Since early recorded history, people have harnessed the energy of the wind. Wind energy propelled boats along the Nile River as early as 5000 B.C. By 200 B.C., simple windmills in China were pumping water, while vertical-axis windmills with woven reed sails were grinding grain in Persia and the Middle East.
New ways of using the energy of the wind eventually spread around the world. By the 11th century, people in the Middle East used windmills extensively for food production. Returning merchants and crusaders carried this idea back to Europe. The Dutch refined the windmill and adapted it for draining lakes and marshes in the Rhine River Delta. When settlers took this technology to the New World in the late 19th century, they began using windmills to pump water for farms and ranches and later to generate electricity for homes and industry.
American colonists used windmills to grind wheat and corn, to pump water and to cut wood at sawmills. With the development of electric power, wind power found new applications in lighting buildings remotely from centrally generated power. Throughout the 20th century, small wind plants, suitable for farms and residences, and larger utility-scale wind farms that could be connected to electricity grids were developed.
During World War II, the largest wind turbine known in the 1940s, a 1.25-megawatt turbine that sat on a Vermont hilltop known as Grandpa's Knob, fed electric power to the local utility network. Wind electric turbines persisted in Denmark into the 1950s but were ultimately sidelined due to the availability of cheap oil and low energy prices.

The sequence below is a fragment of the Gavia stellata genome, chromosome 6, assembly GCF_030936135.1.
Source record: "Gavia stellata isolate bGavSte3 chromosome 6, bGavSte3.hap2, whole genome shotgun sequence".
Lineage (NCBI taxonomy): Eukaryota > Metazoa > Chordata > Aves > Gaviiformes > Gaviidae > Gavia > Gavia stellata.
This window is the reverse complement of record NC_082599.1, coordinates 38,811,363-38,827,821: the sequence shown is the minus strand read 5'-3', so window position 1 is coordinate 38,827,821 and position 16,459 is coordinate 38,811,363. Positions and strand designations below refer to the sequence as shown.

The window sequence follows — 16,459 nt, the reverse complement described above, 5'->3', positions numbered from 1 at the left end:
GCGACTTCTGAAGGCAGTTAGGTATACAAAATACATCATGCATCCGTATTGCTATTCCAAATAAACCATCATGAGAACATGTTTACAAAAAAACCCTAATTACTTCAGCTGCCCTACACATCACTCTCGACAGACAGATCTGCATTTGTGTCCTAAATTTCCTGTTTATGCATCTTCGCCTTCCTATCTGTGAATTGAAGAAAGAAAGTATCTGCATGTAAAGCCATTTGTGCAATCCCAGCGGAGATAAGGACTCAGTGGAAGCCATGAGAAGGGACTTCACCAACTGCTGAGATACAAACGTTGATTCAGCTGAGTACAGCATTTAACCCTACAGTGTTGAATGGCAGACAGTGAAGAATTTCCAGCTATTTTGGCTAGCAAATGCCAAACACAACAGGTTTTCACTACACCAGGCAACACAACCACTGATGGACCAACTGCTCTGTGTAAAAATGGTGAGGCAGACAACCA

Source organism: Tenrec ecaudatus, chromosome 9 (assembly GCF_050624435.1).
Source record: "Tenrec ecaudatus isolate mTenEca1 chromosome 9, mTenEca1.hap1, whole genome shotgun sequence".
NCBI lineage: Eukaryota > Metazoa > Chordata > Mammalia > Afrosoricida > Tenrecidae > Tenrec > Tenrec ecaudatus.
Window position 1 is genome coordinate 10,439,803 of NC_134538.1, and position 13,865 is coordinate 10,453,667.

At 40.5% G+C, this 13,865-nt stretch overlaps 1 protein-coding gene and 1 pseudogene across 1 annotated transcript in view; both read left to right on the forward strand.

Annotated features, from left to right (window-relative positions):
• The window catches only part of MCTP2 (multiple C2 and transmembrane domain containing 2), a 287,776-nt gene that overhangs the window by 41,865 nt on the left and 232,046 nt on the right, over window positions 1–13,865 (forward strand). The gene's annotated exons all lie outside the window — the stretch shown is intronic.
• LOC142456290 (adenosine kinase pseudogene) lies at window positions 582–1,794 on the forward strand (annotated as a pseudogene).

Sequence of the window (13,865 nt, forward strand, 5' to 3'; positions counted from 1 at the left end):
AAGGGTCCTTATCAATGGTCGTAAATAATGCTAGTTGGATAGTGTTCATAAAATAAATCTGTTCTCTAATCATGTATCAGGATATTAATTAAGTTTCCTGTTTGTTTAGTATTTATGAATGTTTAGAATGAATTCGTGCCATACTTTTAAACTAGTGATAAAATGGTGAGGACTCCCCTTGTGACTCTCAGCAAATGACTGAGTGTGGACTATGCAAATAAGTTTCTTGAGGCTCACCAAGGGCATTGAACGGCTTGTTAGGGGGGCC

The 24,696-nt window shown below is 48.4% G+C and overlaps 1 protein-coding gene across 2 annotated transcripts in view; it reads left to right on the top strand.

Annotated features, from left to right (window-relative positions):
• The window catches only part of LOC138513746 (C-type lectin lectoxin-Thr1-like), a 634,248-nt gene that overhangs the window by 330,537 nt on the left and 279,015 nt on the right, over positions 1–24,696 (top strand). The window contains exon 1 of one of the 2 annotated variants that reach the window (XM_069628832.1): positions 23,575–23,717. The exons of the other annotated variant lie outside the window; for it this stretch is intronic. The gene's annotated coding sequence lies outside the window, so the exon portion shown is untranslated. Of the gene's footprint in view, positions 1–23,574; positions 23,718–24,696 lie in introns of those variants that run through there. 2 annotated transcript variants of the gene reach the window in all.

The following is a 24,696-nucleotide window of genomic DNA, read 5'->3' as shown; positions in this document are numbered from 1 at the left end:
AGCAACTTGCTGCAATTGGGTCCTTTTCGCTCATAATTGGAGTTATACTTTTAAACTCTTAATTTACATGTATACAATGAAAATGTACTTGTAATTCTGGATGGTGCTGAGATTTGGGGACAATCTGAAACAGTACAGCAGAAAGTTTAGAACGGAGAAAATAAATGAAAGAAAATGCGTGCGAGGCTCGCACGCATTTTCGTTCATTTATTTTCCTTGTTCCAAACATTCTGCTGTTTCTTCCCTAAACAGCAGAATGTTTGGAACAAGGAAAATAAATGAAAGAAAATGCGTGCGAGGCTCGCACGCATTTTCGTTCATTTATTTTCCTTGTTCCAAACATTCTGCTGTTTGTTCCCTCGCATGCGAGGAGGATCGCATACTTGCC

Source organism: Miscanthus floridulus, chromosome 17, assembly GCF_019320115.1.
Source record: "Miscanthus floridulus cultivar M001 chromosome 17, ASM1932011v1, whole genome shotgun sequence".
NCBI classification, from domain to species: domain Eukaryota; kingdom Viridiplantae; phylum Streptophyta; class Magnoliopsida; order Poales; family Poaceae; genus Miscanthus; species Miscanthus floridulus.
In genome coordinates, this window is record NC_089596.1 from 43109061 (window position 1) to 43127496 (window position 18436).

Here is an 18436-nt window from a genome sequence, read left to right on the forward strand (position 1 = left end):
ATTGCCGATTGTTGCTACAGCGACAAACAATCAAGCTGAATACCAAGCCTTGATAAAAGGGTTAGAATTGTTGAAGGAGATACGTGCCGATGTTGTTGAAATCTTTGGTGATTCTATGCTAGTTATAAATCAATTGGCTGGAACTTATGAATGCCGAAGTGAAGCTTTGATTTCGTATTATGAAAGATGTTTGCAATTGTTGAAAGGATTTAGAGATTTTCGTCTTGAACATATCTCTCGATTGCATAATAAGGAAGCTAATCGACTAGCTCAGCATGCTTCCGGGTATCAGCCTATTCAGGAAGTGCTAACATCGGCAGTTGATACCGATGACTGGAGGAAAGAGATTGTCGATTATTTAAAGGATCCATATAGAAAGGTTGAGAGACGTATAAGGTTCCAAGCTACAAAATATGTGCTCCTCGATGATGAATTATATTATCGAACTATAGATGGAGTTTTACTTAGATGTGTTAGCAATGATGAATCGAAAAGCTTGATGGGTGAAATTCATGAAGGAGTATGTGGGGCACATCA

The oil shortages of the 1970s changed the energy picture for the U.S. and the world. It created an interest in alternative energy sources, paving the way for the re-entry of the wind turbine to generate electricity.
From 1974 through the mid-1980s, the U.S. government worked with industry to advance the technology and enable development and deployment of large commercial wind turbines. Large-scale research wind turbines were developed under a program overseen by the National Aeronautics and Space Administration to create a utility-scale wind turbine industry in the United States. With funding from the National Science Foundation and later the U.S. Department of Energy, 13 experimental turbines were put into operation using four major wind turbine designs. This research and development program pioneered many of the multi-megawatt turbine technologies in use today. The large wind turbines developed under this program set several world records for diameter and power output.
In the 1980s and early 1990s, low oil prices threatened to make electricity from wind power uneconomical. But in the 1980s wind energy flourished in California partly because of federal and state tax incentives that encouraged renewable energy sources. These incentives funded the first major use of wind power for utility electricity. The turbines, clustered in large wind resource areas such as Altamont Pass, would be considered small and uneconomical by modern wind farm development standards.
While wind energy’s growth in the U.S. slowed dramatically after tax incentives ended in the late 1980s, wind energy continued to grow in Europe, in part due to a renewed concern for the environment in response to scientific studies indicating potential changes to the global climate if the use of fossil fuels continues to increase.
Today, wind-powered generators operate in every size range, from small turbines for battery charging at isolated residences to large, near-gigawatt-size offshore wind farms that provide electricity to national electric transmission systems. To see the history of wind farm growth in the United States, watch the U.S. Department of Energy's timelapse graphic.